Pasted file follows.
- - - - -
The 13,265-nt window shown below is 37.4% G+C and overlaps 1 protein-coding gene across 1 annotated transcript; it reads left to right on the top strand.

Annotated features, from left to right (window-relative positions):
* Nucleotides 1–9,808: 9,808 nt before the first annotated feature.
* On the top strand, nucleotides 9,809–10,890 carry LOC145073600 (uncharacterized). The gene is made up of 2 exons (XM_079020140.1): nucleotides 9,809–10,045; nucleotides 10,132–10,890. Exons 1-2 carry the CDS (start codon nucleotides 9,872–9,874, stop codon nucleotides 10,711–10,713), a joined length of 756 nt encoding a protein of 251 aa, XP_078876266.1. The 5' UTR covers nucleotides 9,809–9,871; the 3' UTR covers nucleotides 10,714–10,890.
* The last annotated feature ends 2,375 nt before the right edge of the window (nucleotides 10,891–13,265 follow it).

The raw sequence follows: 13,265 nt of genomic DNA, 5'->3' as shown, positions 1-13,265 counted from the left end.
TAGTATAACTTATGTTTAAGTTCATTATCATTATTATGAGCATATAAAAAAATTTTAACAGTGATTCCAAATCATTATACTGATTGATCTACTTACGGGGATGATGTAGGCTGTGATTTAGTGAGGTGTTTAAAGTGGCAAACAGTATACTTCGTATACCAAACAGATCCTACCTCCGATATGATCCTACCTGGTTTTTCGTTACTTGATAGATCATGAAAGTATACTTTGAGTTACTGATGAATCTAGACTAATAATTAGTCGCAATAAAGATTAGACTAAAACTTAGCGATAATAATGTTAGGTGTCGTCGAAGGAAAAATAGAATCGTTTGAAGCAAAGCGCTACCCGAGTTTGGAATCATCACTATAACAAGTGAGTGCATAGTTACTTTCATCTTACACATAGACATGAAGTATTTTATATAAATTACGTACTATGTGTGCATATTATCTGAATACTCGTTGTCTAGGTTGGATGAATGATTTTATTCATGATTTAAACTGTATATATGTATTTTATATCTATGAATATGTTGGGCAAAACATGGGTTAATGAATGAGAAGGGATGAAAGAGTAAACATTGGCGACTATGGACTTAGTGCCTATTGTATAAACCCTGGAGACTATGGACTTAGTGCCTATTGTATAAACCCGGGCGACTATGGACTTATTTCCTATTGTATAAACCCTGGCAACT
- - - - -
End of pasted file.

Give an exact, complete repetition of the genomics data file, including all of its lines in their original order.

The 13,265-nt window shown below is 37.4% G+C and overlaps 1 protein-coding gene across 1 annotated transcript; it reads left to right on the top strand.

Annotated features, from left to right (window-relative positions):
* Nucleotides 1–9,808: 9,808 nt before the first annotated feature.
* On the top strand, nucleotides 9,809–10,890 carry LOC145073600 (uncharacterized). The gene is made up of 2 exons (XM_079020140.1): nucleotides 9,809–10,045; nucleotides 10,132–10,890. Exons 1-2 carry the CDS (start codon nucleotides 9,872–9,874, stop codon nucleotides 10,711–10,713), a joined length of 756 nt encoding a protein of 251 aa, XP_078876266.1. The 5' UTR covers nucleotides 9,809–9,871; the 3' UTR covers nucleotides 10,714–10,890.
* The last annotated feature ends 2,375 nt before the right edge of the window (nucleotides 10,891–13,265 follow it).

The raw sequence follows: 13,265 nt of genomic DNA, 5'->3' as shown, positions 1-13,265 counted from the left end.
TAGTATAACTTATGTTTAAGTTCATTATCATTATTATGAGCATATAAAAAAATTTTAACAGTGATTCCAAATCATTATACTGATTGATCTACTTACGGGGATGATGTAGGCTGTGATTTAGTGAGGTGTTTAAAGTGGCAAACAGTATACTTCGTATACCAAACAGATCCTACCTCCGATATGATCCTACCTGGTTTTTCGTTACTTGATAGATCATGAAAGTATACTTTGAGTTACTGATGAATCTAGACTAATAATTAGTCGCAATAAAGATTAGACTAAAACTTAGCGATAATAATGTTAGGTGTCGTCGAAGGAAAAATAGAATCGTTTGAAGCAAAGCGCTACCCGAGTTTGGAATCATCACTATAACAAGTGAGTGCATAGTTACTTTCATCTTACACATAGACATGAAGTATTTTATATAAATTACGTACTATGTGTGCATATTATCTGAATACTCGTTGTCTAGGTTGGATGAATGATTTTATTCATGATTTAAACTGTATATATGTATTTTATATCTATGAATATGTTGGGCAAAACATGGGTTAATGAATGAGAAGGGATGAAAGAGTAAACATTGGCGACTATGGACTTAGTGCCTATTGTATAAACCCTGGAGACTATGGACTTAGTGCCTATTGTATAAACCCGGGCGACTATGGACTTATTTCCTATTGTATAAACCCTGGCAACT